[The challenge resumes:] If so, matzah and assembling are both necessary [and therefore, since they are two separate teachings, they provide the basis for a general rule].

[The response:] For what [do you claim] they are necessary? It’s understandable: If the Merciful One had written [that women are obligated in] assembling, but had not written [that women are obligated in] matzah, I would have said, “We should learn [by comparing] ‘the fifteenth’ [of Nisan with] ‘the fifteenth’ from the Festival of Sukkot.” But, let the Merciful One write [about women’s obligation in] matzah, and not require assembling, and I would say “[Since I know that] dependent children are obligated [in both], women – [are they] not all the more so?” Therefore, [since only teaching the case of matzah would have let me derive the rule of assembly by a kal vachomer argument], these are two writings that come as one, and do not teach [a general rule].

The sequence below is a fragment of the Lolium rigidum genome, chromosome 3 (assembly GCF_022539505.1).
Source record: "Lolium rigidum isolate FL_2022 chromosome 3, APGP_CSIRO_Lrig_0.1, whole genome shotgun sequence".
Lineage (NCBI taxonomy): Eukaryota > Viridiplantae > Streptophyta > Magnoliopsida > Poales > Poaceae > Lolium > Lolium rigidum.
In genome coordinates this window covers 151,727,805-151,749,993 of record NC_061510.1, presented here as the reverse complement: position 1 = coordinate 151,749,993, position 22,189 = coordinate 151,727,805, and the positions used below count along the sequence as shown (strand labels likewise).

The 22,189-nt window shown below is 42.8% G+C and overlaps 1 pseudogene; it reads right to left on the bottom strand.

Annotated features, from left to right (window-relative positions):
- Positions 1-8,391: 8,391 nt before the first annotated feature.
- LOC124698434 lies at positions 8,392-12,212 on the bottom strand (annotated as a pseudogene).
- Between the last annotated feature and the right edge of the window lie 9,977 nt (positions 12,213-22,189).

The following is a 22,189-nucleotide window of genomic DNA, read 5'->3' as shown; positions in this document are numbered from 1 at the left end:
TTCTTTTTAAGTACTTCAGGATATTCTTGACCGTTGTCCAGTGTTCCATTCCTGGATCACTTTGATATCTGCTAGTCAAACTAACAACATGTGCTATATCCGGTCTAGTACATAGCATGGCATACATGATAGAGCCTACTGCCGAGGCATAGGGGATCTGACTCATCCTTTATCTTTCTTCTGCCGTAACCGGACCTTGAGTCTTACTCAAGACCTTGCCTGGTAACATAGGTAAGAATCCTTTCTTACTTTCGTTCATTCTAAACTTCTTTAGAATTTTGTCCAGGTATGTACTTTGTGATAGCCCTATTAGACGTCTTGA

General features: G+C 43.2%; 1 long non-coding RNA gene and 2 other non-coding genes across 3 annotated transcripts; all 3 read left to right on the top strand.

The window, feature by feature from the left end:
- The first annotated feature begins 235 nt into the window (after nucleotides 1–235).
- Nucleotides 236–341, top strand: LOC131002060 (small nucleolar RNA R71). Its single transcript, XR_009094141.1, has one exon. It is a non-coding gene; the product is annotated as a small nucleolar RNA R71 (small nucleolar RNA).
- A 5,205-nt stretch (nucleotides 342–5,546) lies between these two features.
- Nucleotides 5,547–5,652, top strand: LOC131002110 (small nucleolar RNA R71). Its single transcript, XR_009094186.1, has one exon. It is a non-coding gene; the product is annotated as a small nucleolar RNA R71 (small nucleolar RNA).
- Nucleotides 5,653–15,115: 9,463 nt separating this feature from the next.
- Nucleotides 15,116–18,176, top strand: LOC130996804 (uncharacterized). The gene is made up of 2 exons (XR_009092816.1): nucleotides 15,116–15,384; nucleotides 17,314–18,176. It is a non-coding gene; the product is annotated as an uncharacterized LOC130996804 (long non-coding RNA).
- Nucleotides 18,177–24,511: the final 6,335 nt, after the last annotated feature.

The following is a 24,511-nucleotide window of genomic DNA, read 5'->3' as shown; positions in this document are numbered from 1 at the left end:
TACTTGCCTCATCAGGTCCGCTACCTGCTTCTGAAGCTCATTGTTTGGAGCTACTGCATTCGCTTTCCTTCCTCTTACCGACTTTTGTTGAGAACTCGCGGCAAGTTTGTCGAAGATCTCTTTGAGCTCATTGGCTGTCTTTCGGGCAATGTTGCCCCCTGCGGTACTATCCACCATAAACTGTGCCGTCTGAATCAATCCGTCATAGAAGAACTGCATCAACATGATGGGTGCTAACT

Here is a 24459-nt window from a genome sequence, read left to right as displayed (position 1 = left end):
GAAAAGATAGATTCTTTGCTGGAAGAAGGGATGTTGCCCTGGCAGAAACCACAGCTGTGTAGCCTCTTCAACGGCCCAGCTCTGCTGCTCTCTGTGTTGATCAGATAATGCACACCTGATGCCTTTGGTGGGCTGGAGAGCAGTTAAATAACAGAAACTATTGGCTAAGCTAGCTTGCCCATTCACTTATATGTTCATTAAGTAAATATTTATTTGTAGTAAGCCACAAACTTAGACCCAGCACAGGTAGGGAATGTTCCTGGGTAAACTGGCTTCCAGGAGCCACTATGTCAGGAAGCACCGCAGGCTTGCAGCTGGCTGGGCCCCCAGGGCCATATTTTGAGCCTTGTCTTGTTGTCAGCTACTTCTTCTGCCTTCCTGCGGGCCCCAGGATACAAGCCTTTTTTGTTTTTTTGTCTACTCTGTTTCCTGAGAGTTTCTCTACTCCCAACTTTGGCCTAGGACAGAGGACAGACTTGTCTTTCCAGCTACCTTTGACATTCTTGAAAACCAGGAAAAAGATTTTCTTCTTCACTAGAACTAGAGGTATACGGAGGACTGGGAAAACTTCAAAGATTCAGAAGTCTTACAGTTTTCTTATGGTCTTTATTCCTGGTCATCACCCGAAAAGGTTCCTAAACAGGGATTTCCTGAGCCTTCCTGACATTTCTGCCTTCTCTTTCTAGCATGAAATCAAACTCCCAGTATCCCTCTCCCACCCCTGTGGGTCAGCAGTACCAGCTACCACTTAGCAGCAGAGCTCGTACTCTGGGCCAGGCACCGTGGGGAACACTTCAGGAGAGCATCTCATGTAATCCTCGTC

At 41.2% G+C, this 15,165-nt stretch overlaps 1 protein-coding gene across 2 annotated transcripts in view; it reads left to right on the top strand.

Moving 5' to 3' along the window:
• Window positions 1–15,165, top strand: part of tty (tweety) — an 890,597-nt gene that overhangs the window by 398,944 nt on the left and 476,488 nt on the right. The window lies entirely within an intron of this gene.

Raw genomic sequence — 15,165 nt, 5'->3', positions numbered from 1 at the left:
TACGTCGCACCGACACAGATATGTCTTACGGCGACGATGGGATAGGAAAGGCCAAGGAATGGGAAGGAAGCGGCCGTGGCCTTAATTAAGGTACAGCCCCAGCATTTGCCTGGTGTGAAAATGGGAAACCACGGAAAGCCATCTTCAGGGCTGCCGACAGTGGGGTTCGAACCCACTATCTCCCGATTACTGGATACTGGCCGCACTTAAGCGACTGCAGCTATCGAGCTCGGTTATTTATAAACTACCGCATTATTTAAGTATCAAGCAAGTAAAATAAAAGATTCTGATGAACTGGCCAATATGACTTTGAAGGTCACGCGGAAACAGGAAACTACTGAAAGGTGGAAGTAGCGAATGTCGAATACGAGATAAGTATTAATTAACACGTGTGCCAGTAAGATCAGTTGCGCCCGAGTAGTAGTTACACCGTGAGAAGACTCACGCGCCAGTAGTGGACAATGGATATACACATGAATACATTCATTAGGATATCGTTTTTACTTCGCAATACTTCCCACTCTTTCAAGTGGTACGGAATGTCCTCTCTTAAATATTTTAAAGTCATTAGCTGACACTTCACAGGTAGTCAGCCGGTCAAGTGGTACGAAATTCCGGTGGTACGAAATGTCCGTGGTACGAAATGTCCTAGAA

That is correct, according to the one who said “[two writings that come as one] do not teach [a general rule].” But [that is not a universally held position.] According to the one who said they do teach [a general rule from two writings that come as one], what is there to say? [Such a position would mean that, since women’s obligation in both matzah and assembly have been stated, we would be able to derive a general obligation for women in “Thou shalt” commandments that are caused by time.]


[Moving on to the other case:] And, also, “Thou shalt” commandments that are not caused by time, [the law is that] women are obligated. From where [do we know this]? It is derived from fearing [parents]: Just as in fearing, women are obligated, so too in all “Thou shalt” commandments that are not caused by time, women are obligated.

But let us learn from the study of Torah! [That is a “Thou shalt” commandment which is not caused by time, and women are exempt from it.]

[We cannot derive a general rule from the study of Torah,] because the study of Torah and being fruitful and multiplying are two writings that come as one, and all [cases of] two writings that come as one do not teach [a general rule].